snakes-southeastOne of my favourite field guides, Snakes of the Southeast, stakes out a middle ground. Though it’s written by two college professors, Whit Gibbons and Mike Dorcas, who co-authored a scholarly monograph on North American water snakes, it’s definitely aimed at a general readership — one that isn’t necessarily mucking about in swamps, but is nonetheless interested in the wildlife living in their region.1 More comprehensive than a slim pocket guide, but much more accessible than a scholarly reference, Snakes of the Southeast has a clear idea of what questions need answering and who’s asking them.

The Snake Lobby

Two years ago, in my Ottawa Citizen piece about the New Brunswick python incident (still ongoing; here’s the latest), I argued that snake keepers should be very careful not to imitate gun rights activists. “More than a decade ago,” I wrote then, “I saw people on reptile discussion websites compare exotic pet bylaws, which they found overly restrictive, to gun control legislation, which they also opposed. And I thought to myself: no, don’t make that argument. You won’t win that argument. Comparing snakes to guns will get reptiles banned in every large city in Canada.”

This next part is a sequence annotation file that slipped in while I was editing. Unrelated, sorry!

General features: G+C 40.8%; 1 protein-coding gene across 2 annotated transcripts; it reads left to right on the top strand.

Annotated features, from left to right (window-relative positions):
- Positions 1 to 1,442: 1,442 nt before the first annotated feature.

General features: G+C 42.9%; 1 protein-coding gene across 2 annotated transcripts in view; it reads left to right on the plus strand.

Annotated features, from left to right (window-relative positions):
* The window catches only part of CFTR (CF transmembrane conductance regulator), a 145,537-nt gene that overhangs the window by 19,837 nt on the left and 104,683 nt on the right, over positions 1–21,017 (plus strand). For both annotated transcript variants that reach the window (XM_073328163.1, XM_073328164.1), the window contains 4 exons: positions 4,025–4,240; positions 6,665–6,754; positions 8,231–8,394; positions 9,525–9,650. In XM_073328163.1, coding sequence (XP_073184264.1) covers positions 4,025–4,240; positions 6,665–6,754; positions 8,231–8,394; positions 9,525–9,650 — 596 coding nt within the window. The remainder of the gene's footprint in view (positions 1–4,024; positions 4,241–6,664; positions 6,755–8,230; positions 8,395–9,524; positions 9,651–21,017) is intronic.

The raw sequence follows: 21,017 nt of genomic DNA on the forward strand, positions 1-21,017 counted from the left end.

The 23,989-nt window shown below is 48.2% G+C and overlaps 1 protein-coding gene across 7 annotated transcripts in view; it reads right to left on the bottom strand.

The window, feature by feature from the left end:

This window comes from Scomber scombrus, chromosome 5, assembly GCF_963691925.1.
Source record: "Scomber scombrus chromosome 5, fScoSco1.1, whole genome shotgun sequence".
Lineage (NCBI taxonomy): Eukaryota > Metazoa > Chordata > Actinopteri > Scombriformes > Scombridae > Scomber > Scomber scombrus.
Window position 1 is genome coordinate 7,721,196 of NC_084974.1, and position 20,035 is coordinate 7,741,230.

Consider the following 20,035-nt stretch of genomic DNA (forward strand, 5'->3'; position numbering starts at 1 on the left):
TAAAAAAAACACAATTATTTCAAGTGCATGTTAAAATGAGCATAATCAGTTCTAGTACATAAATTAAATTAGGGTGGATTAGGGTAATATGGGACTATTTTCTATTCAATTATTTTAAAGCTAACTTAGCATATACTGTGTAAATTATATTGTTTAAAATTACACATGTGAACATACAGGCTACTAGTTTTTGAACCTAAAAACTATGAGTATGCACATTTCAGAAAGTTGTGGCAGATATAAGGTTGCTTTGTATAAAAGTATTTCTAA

But as Slate‘s David Fleshler writes, reptile keepers have been doing that very thing—adopting the tactics of the gun lobby—in the United States, and getting results.

The reptile analogue of the NRA is USARK, the United States Association of Reptile Keepers (the Canadian equivalent is CanHerp), which amazingly has managed to portray itself as the defender of a multimilion-dollar industry and get a receptive hearing from politicians at the congressional and state levels—at least, it seems, right-wing politicians with a hate-on for government regulations, particularly of the environmental sort.